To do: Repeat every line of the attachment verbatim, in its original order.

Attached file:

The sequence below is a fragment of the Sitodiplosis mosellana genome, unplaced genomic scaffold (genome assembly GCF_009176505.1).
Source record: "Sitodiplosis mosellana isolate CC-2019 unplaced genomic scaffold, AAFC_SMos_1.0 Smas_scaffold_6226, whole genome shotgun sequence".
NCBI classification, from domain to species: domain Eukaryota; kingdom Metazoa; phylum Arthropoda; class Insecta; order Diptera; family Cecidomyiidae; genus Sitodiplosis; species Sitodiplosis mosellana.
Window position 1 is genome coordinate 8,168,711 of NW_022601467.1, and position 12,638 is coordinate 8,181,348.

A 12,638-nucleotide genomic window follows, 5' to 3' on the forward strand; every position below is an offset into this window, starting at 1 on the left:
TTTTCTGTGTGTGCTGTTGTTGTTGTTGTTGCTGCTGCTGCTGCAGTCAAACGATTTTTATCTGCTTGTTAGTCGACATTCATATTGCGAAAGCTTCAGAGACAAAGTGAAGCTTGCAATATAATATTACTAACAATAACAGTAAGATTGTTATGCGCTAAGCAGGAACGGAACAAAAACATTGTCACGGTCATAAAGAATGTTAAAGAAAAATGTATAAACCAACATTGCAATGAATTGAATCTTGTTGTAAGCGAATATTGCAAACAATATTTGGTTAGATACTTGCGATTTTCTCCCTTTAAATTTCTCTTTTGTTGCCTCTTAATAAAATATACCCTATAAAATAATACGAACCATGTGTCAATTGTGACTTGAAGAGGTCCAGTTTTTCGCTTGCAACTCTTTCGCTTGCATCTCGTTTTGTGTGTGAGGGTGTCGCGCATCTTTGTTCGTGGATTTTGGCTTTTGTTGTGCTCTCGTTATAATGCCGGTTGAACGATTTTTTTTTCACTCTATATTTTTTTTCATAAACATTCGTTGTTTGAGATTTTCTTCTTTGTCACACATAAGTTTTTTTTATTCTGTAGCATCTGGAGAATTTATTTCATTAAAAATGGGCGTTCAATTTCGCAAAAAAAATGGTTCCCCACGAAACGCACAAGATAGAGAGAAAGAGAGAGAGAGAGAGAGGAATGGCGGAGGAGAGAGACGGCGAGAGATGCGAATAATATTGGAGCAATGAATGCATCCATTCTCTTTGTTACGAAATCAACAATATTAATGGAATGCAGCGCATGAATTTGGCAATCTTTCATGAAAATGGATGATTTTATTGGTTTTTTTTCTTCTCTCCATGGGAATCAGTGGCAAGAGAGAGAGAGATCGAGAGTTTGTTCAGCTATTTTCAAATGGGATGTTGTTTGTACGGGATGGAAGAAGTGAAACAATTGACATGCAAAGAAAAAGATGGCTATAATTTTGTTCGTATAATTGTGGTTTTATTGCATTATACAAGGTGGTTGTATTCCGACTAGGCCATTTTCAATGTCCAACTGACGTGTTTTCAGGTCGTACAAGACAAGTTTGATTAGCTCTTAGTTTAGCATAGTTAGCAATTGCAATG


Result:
The sequence below is a fragment of the Sitodiplosis mosellana genome, unplaced genomic scaffold (genome assembly GCF_009176505.1).
Source record: "Sitodiplosis mosellana isolate CC-2019 unplaced genomic scaffold, AAFC_SMos_1.0 Smas_scaffold_6226, whole genome shotgun sequence".
NCBI classification, from domain to species: domain Eukaryota; kingdom Metazoa; phylum Arthropoda; class Insecta; order Diptera; family Cecidomyiidae; genus Sitodiplosis; species Sitodiplosis mosellana.
Window position 1 is genome coordinate 8,168,711 of NW_022601467.1, and position 12,638 is coordinate 8,181,348.

A 12,638-nucleotide genomic window follows, 5' to 3' on the forward strand; every position below is an offset into this window, starting at 1 on the left:
TTTTCTGTGTGTGCTGTTGTTGTTGTTGTTGCTGCTGCTGCTGCAGTCAAACGATTTTTATCTGCTTGTTAGTCGACATTCATATTGCGAAAGCTTCAGAGACAAAGTGAAGCTTGCAATATAATATTACTAACAATAACAGTAAGATTGTTATGCGCTAAGCAGGAACGGAACAAAAACATTGTCACGGTCATAAAGAATGTTAAAGAAAAATGTATAAACCAACATTGCAATGAATTGAATCTTGTTGTAAGCGAATATTGCAAACAATATTTGGTTAGATACTTGCGATTTTCTCCCTTTAAATTTCTCTTTTGTTGCCTCTTAATAAAATATACCCTATAAAATAATACGAACCATGTGTCAATTGTGACTTGAAGAGGTCCAGTTTTTCGCTTGCAACTCTTTCGCTTGCATCTCGTTTTGTGTGTGAGGGTGTCGCGCATCTTTGTTCGTGGATTTTGGCTTTTGTTGTGCTCTCGTTATAATGCCGGTTGAACGATTTTTTTTTCACTCTATATTTTTTTTCATAAACATTCGTTGTTTGAGATTTTCTTCTTTGTCACACATAAGTTTTTTTTATTCTGTAGCATCTGGAGAATTTATTTCATTAAAAATGGGCGTTCAATTTCGCAAAAAAAATGGTTCCCCACGAAACGCACAAGATAGAGAGAAAGAGAGAGAGAGAGAGAGGAATGGCGGAGGAGAGAGACGGCGAGAGATGCGAATAATATTGGAGCAATGAATGCATCCATTCTCTTTGTTACGAAATCAACAATATTAATGGAATGCAGCGCATGAATTTGGCAATCTTTCATGAAAATGGATGATTTTATTGGTTTTTTTTCTTCTCTCCATGGGAATCAGTGGCAAGAGAGAGAGAGATCGAGAGTTTGTTCAGCTATTTTCAAATGGGATGTTGTTTGTACGGGATGGAAGAAGTGAAACAATTGACATGCAAAGAAAAAGATGGCTATAATTTTGTTCGTATAATTGTGGTTTTATTGCATTATACAAGGTGGTTGTATTCCGACTAGGCCATTTTCAATGTCCAACTGACGTGTTTTCAGGTCGTACAAGACAAGTTTGATTAGCTCTTAGTTTAGCATAGTTAGCAATTGCAATG